HMGA2 protects induced pluripotent stem cell chromosomes against hydroxyurea-induced DNA damage.
Date of Issue2012
School of Biological Sciences
High Motility Group A-T hook 2 (HMGA2) is a transcriptional regulator that binds to short AT rich sequences and is involved in global chromatin reorganization. HMGA2 is normally expressed during early development and is involved in specification of mesoderm-derived tissue. However, HMGA2 is re-expressed in many aggressive neoplasias and correlated with poor patient outcomes. Our previous research has shown an involvement of HMGA2 in Base Excision Repair (BER) and in stabilizing stalled replication forks. Cancer cells could hijack these properties of HMGA2 to suppress chromosomal instabilities. In this study, we use murine induced Pluripotent Stem Cells (iPSC) to investigate whether overexpression of HMGA2 provides protection against DNA damage. The chemotherapeutic Hydroxyurea (HU) was used to disrupt DNA synthesis, create stalled forks and induce DNA damage. Chromosomal instabilities were investigated via Giemsa staining of metaphase spreads. Our results clearly show fewer chromosomal aberrations for cells that express exogenous HMGA2 in comparison to the control. We also found overexpression of HMGA2 could increase cell survival at a high HU concentration, and that it reduces the rate of cell proliferation. These results are in excellent agreement with our previous findings and demonstrate a key role for HMGA2 in the cell cycle.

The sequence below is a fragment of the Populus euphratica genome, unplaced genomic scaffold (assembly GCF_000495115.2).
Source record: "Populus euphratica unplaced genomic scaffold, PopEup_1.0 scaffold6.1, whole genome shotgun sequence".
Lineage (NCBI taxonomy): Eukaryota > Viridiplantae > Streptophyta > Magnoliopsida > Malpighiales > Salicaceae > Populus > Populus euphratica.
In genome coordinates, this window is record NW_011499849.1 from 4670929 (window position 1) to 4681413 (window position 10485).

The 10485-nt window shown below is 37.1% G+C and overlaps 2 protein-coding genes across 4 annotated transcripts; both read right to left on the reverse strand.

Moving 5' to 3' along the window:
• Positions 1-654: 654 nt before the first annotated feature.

Final Year Project (FYP)
Nanyang Technological University